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LBJ and Vietnam

When Vice President Lyndon B. Johnson assumed the presidency after John F. Kennedy's assassination, he inherited Vietnam. In 1963, the South Vietnamese were assisted by 16 000 Americans acting as "military advisors" or conducting "combat support" missions. Americans were already dying; seventy-seven died in that year.' However disturbing the situation, Johnson felt that he could not disengage. As he was later to say, "if I left that war and let the Communists take over South Vietnam, then I would be seen as a coward and my nation would be seen as an appeaser and we would both find it impossible to accomplish anything for anybody anywhere on the entire globe."

Dissatisfaction with the Great Society came to be more than matched by unhappiness with the situation in Vietnam. A series of South Vietnamese strong men proved little more successful than Diem in mobilizing their country. The Viet Cong, insurgents supplied and coordinated from North Vietnam, gained ground in the countryside.

Determined to halt Communist advances in South Vietnam, Johnson made the Vietnam War his own. At Johnson's request, the Congress passed a Joint Resolution [the the Gulf of Tonkin Resolution] on August 10 that approved and supported "the determination of the President, as Commander in Chief, to take all necessary measures to repel any armed attack against the forces of the United States and to prevent further aggression." The resolution, a tacit declaration of war, was passed with a House vote of 414-0 and a Senate vote of 88-2. The Congress was solidly behind the president.

After his re-election in November 1964, he embarked on a policy of escalation. A bombing campaign wrought havoc in both North and South Vietnam.

Troop strength was increased periodically. From 25,000 troops at the start of 1965, the number of soldiers — both volunteers and draftees — rose each year. By the end of 1965 American troop strength was 180 000. It rose to its maximum of almost 550 000 troops by the end of 1967. In April 1965 the undercurrent of protest that had been present since the beginning of American involvement in Vietnam became a rushing torrent.

As the draft took increasing numbers of young men and casualties grew, antiwar demonstrations began to take place all over the country, and Johnson became the focal point of much of the controversy.

Grisly television coverage with a critical edge dampened support for the war. Some Americans thought it immoral; others watched in dismay as the massive military campaign seemed to be ineffective. Large protests, especially among the young, and a mounting general public dissatisfaction pressured Johnson to begin negotiating for peace.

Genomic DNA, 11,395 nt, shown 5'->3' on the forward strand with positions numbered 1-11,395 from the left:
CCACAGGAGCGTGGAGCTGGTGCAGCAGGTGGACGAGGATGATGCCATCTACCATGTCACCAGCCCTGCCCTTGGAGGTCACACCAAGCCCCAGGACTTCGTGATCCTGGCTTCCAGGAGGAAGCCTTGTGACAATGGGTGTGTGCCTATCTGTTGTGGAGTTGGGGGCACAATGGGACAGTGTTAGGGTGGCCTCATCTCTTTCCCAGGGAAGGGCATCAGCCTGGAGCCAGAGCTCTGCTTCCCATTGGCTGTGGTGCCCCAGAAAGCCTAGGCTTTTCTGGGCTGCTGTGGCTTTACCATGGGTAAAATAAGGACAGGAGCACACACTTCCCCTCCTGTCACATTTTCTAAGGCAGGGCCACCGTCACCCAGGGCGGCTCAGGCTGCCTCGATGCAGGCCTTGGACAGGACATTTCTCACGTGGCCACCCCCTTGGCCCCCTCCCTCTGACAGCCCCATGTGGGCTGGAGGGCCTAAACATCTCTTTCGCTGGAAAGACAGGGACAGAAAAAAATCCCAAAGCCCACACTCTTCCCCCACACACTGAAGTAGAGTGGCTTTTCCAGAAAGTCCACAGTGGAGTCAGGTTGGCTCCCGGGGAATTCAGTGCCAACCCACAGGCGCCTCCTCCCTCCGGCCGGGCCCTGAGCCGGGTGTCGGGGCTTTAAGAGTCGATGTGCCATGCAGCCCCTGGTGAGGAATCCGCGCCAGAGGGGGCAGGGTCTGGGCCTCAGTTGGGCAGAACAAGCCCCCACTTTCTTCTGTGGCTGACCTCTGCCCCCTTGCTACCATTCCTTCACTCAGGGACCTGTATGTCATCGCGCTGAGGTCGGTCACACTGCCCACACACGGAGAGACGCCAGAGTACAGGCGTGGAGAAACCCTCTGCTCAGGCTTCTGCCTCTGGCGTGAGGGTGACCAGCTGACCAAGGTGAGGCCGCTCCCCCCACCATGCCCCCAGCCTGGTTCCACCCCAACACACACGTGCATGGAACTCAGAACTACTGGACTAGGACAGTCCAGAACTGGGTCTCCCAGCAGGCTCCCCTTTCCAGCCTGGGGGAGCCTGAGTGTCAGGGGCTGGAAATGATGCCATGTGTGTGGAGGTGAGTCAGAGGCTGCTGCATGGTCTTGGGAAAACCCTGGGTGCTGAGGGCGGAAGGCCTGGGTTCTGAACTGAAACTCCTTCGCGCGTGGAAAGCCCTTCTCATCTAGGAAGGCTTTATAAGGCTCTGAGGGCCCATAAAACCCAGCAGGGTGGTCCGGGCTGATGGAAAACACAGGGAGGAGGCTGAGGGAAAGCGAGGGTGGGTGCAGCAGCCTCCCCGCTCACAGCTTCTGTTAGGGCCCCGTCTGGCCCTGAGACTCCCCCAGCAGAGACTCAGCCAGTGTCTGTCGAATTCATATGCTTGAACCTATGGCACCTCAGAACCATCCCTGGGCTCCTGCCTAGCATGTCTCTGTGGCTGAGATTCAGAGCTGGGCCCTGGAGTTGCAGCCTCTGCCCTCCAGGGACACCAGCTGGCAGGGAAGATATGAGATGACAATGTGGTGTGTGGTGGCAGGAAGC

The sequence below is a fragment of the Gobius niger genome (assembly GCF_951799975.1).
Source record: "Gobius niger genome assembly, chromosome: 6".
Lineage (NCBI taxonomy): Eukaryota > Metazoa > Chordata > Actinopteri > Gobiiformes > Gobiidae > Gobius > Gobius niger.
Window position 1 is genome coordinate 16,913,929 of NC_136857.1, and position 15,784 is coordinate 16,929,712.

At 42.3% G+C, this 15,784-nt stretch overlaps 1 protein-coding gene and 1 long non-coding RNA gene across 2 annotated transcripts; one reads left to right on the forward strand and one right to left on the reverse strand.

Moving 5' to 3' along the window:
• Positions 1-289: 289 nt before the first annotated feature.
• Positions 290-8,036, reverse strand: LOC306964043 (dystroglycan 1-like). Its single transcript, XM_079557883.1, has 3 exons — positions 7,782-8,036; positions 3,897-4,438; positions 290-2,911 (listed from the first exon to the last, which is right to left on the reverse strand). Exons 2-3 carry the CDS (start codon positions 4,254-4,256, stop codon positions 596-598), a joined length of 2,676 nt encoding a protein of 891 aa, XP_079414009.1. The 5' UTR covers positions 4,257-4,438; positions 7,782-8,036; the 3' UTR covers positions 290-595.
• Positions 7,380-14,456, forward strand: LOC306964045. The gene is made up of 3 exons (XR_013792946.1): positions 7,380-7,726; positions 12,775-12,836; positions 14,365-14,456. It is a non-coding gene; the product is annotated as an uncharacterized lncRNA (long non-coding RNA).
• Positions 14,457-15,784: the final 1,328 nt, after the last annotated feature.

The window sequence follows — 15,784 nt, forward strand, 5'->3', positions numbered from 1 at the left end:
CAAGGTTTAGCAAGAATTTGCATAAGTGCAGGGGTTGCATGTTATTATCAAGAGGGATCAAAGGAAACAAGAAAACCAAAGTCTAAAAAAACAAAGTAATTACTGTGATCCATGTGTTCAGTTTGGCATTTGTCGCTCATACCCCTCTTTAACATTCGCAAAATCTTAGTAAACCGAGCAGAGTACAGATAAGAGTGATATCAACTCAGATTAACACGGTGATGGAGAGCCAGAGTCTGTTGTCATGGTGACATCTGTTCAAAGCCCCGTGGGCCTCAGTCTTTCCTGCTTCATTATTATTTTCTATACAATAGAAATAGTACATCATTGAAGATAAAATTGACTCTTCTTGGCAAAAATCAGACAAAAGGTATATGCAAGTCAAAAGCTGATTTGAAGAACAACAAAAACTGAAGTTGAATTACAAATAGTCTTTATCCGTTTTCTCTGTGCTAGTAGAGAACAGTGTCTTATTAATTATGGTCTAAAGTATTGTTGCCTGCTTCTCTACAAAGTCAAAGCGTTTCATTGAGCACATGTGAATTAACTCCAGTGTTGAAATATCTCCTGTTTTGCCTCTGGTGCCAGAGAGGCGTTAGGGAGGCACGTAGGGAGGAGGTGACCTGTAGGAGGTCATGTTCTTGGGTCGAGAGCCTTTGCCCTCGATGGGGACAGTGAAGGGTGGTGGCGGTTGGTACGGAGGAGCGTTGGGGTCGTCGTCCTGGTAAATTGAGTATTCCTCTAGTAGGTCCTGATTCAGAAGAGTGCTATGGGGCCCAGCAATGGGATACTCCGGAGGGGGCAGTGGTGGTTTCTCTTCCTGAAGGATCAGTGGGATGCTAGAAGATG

On November 16, 1967, The Village Voice reported the leader of the Youth International Party, Jerry Rubin, as saying "See you next August in Chicago at the Democratic National Convention. Bring pot, fake delegates' cards, smoke bombs, costumes, blood to throw and all kinds of interesting props. Also football helmets."

Early in 1968 the National Mobilization Committee Against the War in Vietnam headed by David Dellinger organized a Chicago Project Committee and placed Rennie Davis in charge with instructions to work closely with Tom Hayden, leader of Students for a Democratic Society and Jerry Rubin, head of the Youth International Party, more commonly known as Yippies.

By 1968 the country was in turmoil over both the Vietnam War and civil disorder, expressed in urban riots that reflected African-American anger. On March 31, 1968, the president renounced any intention of seeking another term. Just a week later, Martin Luther King Jr. was shot and killed in Memphis, Tennessee. John Kennedy’s younger brother, Robert, made an emotional anti-war campaign for the Democratic nomination, only to be assassinated in June.

At the Democratic National Convention in Chicago, Illinois, protesters fought street battles with police. A divided Democratic Party nominated Vice President Hubert Humphrey, once the hero of the liberals but now seen as a Johnson loyalist. White opposition to the civil rights measures of the 1960s galvanized the third-party candidacy of Alabama Governor George Wallace, a Democrat who captured his home state, Mississippi, and Arkansas, Louisiana, and Georgia, states typically carried in that era by the Democratic nominee. Republican Richard Nixon, who ran on a plan to extricate the United States from the war and to increase “law and order” at home, scored a narrow victory.

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Page last modified: 01-11-2017 19:29:14 ZULU